We easily forget the economic position of the UK economy just four years ago. Stephanie Flanders, the then BBC economic editor asked, ‘Are we still climbing uncertainly out of the 2008-9 recession, or heading for a new one?’.
She was commenting on a fall in GDP saying the figure was worse than had been feared. Meanwhile, the services sector, which accounts for two-thirds of the economy, had ground to a halt. That came as the governor of the Bank of England said that the UK faced an arduous path to economic recovery.
And now four years on the British economy has been given a resounding thumbs-up from a leading international think-tank which has urged the country to continue on the current path and retain its place as one of the fastest growing economies in the developed world.
In its latest economic survey, the OECD said UK growth would reach 2.6pc this year, making Britain the fastest growing economy in the G7. ‘The United Kingdom has made tremendous progress exiting from the worst economic crisis of our lifetime,’ said the OECD. ‘Job creation is remarkable and growth is strong, but the UK has to finish the job’. The current government has promised to eliminate its current budget deficit by 2017-18. Should they be elected, the Conservatives have also vowed to introduce a ‘balanced budget rule’ to run surpluses in good economic times.
This contrast in the national economic picture featured in our recent Horsham District Council annual budget meeting. It was pointed out that four years ago the council too faced difficult decisions, knowing in particular that funding from the traditional source of government grant was going to be heavily reduced as the government tackled the huge deficit it had inherited. Today, this has not changed and experts are predicting that by the end of the next four year period all council direct grant from government will have disappeared, meaning we are likely to be entirely on our own as regards paying our way.
In our budget debate, it was good to note that the District Council too has a much more pleasing economic outlook from four years ago and we have been able to share this with all our council taxpayers who have benefited from a council that has maintained things like weekly dustbin collections and all other major services but has still given us the lowest council tax in West Sussex. Including green waste charges, themselves the lowest in West Sussex, the average home (band D) in the Horsham District pays £164 pa in tax for district council services - two thirds of the average of £244 for the rest of West Sussex.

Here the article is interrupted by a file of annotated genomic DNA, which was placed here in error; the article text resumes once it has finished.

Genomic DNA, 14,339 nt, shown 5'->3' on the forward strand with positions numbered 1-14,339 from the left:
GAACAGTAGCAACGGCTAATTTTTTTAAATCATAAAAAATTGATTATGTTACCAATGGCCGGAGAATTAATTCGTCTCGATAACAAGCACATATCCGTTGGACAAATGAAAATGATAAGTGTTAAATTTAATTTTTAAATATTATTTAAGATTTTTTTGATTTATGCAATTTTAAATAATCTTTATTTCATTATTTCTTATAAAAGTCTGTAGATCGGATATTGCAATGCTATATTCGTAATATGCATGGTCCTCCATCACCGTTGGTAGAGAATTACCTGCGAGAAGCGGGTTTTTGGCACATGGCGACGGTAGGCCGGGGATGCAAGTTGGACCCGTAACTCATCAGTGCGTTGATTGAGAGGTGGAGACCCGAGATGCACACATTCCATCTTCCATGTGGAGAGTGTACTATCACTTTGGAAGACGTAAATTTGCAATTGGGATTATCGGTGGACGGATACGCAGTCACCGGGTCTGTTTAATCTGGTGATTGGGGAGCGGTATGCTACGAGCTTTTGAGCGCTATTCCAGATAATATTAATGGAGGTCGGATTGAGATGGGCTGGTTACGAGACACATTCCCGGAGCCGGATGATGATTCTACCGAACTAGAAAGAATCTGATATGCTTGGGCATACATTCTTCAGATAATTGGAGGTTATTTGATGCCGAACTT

An argument made by some political opponents over the past four years has been that we should increase council tax as this gives us an automatic increase every year and builds up reserves. While I have no ideological objection to raising council tax, I don’t really follow the argument that we should increase council tax every year. Council tax is the price of the services delivered by Horsham District Council. We have a duty to keep this price as low as possible given that we are usually a monopoly supplier of these services. Raising the price of our services should be a last resort and instead we should seek to reduce the cost of providing our services by continuing to seek better ways of doing things. We have been doing this by increased productivity.
Going forward, we look to be in a healthy financial position. However, we do not have the security of knowing government policy after this May’s election. An incoming government could, for example, escalate withdrawal of financial support or limit other means of our earning an income. So we have said that for the moment we remain prudent about spending any reserves until we have more certainty. Once we know more we can plot the way forward. This then brought the comment from our political opponents of ‘squirrelling the money away’ saying that we should be spending money on new projects. I leave it to the voters to decide which course they prefer!